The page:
The Lower White River rises in the high Cascades in western Wasco County, in the Mount Hood National Forest on the southeast side of Mount Hood. The headwaters are just below White River Glacier in White River Canyon.
Mount Hood Wilderness protects upper portions of the river, while the 2,809-acre Lower White River Wilderness, southeast of the Mount Hood Wilderness and east of highway 26, provides a buffer for a lower segment of the river. There are no maintained trails within Lower White River Wilderness but the Keeps Mill Campground is located just west of the Lower White River Wilderness.
From Dufur, OR follow US-197 south to OR-216 W travel past the forest boundary and through a small section of the Warm Springs Indian Reservation to Forest Road 2120. Follow 2120 north to the Keeps Mill Campground is located along the Wild and Scenic White River just west of the Lower White River Wilderness boundary.
A Rock Creek Reservoir, Post Point map is available for download from the U.S. Forest Service topo maps site.
Reserve your campsite at these camping areas:
Looking for nice hiking areas to take a hike? Choose from these scenic hiking trails:
The United States Congress designated the Lower White River Wilderness in 2009 and it now has a total of 2,806 acres. All of this wilderness is located in Oregon and is managed by the Bureau of Land Management (BLM) and the U.S. Forest Service. The White River rises in the high Cascades in western Wasco County, in the Mount Hood National Forest on the southeast flank of Mount Hood. The headwaters are just below White River Glacier in White River Canyon. Additions to the Mount Hood Wilderness protect upper portions of the river, while the Lower White River Wilderness, southeast of the majestic Mount Hood Wilderness and east of Highway 26, protect a segment of lower White River stretch. Be sure to contact the BLM’s Prineville District or the Mt. Hood National Forest for the latest conditions and access to the spectacular Lower White River Wilderness Area!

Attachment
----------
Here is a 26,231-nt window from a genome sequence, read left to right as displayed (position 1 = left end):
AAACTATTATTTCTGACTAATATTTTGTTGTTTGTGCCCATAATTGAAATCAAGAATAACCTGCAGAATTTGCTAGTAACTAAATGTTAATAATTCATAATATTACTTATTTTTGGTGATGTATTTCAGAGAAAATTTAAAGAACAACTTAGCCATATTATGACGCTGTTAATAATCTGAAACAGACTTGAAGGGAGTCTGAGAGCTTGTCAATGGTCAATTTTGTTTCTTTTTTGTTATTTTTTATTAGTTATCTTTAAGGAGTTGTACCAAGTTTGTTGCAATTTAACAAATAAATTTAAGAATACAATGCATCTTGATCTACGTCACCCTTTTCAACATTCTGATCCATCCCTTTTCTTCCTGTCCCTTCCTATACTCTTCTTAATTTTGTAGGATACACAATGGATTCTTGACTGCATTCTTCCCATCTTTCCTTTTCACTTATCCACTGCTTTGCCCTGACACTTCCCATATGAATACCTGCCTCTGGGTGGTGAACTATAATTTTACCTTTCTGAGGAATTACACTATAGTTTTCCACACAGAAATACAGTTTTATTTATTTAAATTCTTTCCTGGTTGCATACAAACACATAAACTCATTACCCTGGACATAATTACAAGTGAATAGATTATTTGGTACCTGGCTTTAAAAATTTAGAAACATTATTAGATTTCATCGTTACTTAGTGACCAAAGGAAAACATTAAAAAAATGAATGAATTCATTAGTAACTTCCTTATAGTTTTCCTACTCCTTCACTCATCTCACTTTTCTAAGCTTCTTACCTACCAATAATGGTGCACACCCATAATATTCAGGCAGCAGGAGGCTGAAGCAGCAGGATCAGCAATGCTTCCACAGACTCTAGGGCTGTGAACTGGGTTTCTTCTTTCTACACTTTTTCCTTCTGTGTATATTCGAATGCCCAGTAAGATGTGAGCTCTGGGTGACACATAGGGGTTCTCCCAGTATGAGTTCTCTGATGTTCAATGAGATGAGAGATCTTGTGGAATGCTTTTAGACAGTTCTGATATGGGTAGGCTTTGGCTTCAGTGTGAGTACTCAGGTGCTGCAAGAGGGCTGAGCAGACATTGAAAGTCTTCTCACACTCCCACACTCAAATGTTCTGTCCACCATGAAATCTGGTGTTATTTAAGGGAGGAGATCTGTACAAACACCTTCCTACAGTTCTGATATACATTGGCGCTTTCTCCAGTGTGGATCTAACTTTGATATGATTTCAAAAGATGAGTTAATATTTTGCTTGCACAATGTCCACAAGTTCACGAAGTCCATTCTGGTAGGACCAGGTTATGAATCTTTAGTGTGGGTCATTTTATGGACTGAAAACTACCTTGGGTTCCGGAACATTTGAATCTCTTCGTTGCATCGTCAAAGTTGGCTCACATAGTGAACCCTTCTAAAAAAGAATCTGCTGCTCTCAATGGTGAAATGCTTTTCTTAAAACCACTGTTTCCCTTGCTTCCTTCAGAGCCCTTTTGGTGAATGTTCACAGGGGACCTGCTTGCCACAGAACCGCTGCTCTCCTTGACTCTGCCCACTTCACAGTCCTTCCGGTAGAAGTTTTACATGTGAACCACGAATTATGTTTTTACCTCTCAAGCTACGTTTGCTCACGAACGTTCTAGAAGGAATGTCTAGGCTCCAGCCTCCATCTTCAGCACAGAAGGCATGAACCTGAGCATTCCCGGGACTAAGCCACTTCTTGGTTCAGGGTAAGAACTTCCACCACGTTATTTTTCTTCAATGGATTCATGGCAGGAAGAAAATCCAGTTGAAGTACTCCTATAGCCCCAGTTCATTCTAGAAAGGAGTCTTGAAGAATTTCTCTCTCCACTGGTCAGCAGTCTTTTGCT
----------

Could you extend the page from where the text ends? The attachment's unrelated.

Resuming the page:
- Plan Ahead and Leave No Trace principles:
- Travel and Camp on Durable Surfaces
- Dispose of Waste Properly
- Leave What You Find
- Minimize Campfire Impacts
- Respect Wildlife
- Be Considerate of Other Visitors
Motorized equipment and equipment used for mechanical transport are generally prohibited on all federal lands designated as wilderness. This includes the use of motor vehicles (including OHVs), motorboats, motorized equipment, bicycles, hang gliders, wagons, carts, portage wheels, and the landing of aircraft including helicopters, unless provided for in specific legislation. In a few areas some exceptions allowing the use of motorized equipment or mechanical transport are described in the special regulations in effect for a specific area. Contact the agency for more information about regulations.
Know Before You Go
Visitors can help in protecting this fragile ecosystem by adequately planning and by arriving prepared! Knowledge of the area, weather, terrain, and common sense can help to ensure you have safe, fun, and memorable trip to the wild. Trail junctions are generally unsigned, so you should carry a map and a compass. And always be sure to bring your ten essentials!